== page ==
"Women telling women's stories", as Sucharita Tyagi would start this movie's review (sorry, couldn't help it).
I can't stress enough over how extremely important, director Greta Gerwig's storytelling impacts this 7th on screen adaptation of Louisa May Alcott's book, 'Little Women'.
Set in 1860's America, with a backdrop of the Civil War, this movie takes us on a journey through the life of four sisters and their mother, while their father is away for the war. Since in the 1860's, women had no way of earning their living by themselves, these little women struggle to make their way in a man's world. All the four sisters, have their own journeys, their own ambitions and their own struggles. What makes this movie beautiful is that it never judges a character, and never leaves the sensitivity in its handling of the characters or the story.
Greta's Little Women at its core is told from a very feminist point of view. The movie opens with Jo in a publishing house telling an editor that she's writing a novel about herself and her sisters. He remarks that she should make the story short and spicy, and if the lead character is a woman, make sure she gets married in the end. From here the movie narrates the life of each of the sisters in a non chronological way, jumping from past to present to past in no periodic pattern.
The lead protagonist Jo March, is a writer, and is the second oldest sister: she's feisty, non adhering and most prominently, passionate. Flawlessly played by Saoirse Ronan, she's a character you root for, in her open protest to not let go of her liberty, you can almost feel the air flowing through her hair while she walks on a beach and you almost feel yourself choke while she lays beside her sick sister, Beth (played by Eliza Scanlen).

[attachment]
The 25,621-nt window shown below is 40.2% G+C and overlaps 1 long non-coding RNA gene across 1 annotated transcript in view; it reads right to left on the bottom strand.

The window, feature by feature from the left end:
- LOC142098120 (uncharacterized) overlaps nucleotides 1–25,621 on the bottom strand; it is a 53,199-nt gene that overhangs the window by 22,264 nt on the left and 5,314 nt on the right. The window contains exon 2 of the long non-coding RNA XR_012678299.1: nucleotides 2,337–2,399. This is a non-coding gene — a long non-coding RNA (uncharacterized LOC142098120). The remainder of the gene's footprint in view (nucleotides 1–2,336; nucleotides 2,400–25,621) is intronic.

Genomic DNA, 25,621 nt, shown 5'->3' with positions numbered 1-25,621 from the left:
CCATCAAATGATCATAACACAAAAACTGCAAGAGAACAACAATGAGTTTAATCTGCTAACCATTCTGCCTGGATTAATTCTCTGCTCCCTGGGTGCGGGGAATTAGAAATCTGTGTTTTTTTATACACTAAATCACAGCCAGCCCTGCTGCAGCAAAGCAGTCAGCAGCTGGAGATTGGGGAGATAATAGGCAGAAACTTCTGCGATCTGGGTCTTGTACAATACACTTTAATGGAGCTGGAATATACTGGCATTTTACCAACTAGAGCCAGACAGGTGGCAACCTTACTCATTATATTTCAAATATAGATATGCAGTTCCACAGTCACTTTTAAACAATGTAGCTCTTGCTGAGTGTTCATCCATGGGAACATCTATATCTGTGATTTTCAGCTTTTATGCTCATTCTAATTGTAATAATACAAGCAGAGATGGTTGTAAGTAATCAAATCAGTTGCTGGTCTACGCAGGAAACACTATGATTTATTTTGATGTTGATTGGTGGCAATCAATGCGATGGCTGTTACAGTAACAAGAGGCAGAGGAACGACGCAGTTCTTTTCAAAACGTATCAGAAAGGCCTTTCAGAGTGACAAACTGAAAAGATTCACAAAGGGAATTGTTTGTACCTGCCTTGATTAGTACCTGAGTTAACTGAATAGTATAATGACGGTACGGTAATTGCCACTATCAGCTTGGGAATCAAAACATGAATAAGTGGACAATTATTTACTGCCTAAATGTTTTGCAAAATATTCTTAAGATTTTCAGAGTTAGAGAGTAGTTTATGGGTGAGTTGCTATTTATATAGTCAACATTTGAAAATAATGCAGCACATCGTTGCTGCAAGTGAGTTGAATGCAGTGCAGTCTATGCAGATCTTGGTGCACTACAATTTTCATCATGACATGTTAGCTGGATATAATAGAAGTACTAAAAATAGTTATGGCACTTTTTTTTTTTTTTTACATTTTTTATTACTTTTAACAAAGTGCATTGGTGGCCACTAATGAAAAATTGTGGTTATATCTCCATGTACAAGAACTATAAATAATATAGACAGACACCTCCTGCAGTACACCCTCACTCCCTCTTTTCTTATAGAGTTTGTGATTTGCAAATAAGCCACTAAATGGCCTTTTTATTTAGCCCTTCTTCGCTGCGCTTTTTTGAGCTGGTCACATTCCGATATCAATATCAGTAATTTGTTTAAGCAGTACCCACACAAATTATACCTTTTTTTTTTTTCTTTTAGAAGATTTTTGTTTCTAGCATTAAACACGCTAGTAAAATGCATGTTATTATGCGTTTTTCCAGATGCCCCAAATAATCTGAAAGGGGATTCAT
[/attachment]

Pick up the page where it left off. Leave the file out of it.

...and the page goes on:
The third sister, Amy, played by the incredible Florence Pugh has an almost equal screen time as the lead protagonist. Her character has a whole spectrum of emotions, reactions and situations. Always a step behind her sister Jo, she finds herself in a situation where she has to be the saviour for her family. As Jo struggles to make ends meet by writing and teaching, Amy goes to Paris in order to find herself a rich suitor to marry. In an arguably the most important scene for her character, Amy gives a monologue(to Laurie, their neighbor) about how for a woman, marriage is an economic proposition. Since there is no way she could earn enough for her family to live well the only beneficial way for her to live a well fed life is to marry a wealthy man. And she isn't ashamed of it. A statement which holds true even today, considering the systemic oppression of women and their dangerously low participation in education.
The oldest sister, Meg March played by Emma Watson, the most lady-like of them all, marries a school teacher. Remember what I said about the movie never judging its characters? That applies here. Even though the feminist gaze never leaves the movie, this gaze is never aggressive, in fact, it is kind: it respects its characters choices and their values. It's an incredibly humane gaze.
Their mother, Marmee, played by the ever smiling Laura Dern, is an ever patient support for the sister, who keeps them together. And even though she is calm, and patient all through the movie, in a soft and overwhelming moment, she tells Jo that she's almost always angry.
I would've talked about Laurie, played by Timothee Chalamet (kinda breathtakingly beautiful) but honestly he's just lost in the movie, as is his character.
Watch this movie for the perspective it offers, the beautiful storytelling, near perfect performances and most importantly, the fact that for women, times haven't brought about a change in some of their problems and yet still, little women continue to fight and thrive in a man's world.
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